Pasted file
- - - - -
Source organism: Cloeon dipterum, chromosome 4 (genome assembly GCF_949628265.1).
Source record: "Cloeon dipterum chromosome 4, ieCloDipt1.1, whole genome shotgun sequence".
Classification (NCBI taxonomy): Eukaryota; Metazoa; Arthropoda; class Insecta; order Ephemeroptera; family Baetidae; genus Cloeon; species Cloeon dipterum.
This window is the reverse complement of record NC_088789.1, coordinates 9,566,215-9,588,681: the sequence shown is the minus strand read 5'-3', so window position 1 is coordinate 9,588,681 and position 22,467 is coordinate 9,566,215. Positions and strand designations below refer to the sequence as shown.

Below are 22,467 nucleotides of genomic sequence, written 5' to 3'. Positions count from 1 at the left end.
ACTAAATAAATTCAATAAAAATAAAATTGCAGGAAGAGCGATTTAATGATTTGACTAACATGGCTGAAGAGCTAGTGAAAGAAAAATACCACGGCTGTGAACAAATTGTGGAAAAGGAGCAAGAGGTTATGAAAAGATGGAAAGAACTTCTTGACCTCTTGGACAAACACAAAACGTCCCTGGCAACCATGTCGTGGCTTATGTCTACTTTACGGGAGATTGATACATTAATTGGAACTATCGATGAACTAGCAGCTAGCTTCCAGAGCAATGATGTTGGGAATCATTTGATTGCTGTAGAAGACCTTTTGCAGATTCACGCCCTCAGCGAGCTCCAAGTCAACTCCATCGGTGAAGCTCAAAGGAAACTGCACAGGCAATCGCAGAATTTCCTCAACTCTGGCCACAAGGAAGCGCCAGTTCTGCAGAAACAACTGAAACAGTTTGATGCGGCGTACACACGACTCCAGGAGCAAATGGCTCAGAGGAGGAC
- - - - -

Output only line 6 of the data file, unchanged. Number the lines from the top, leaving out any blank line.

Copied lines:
ACTAAATAAATTCAATAAAAATAAAATTGCAGGAAGAGCGATTTAATGATTTGACTAACATGGCTGAAGAGCTAGTGAAAGAAAAATACCACGGCTGTGAACAAATTGTGGAAAAGGAGCAAGAGGTTATGAAAAGATGGAAAGAACTTCTTGACCTCTTGGACAAACACAAAACGTCCCTGGCAACCATGTCGTGGCTTATGTCTACTTTACGGGAGATTGATACATTAATTGGAACTATCGATGAACTAGCAGCTAGCTTCCAGAGCAATGATGTTGGGAATCATTTGATTGCTGTAGAAGACCTTTTGCAGATTCACGCCCTCAGCGAGCTCCAAGTCAACTCCATCGGTGAAGCTCAAAGGAAACTGCACAGGCAATCGCAGAATTTCCTCAACTCTGGCCACAAGGAAGCGCCAGTTCTGCAGAAACAACTGAAACAGTTTGATGCGGCGTACACACGACTCCAGGAGCAAATGGCTCAGAGGAGGAC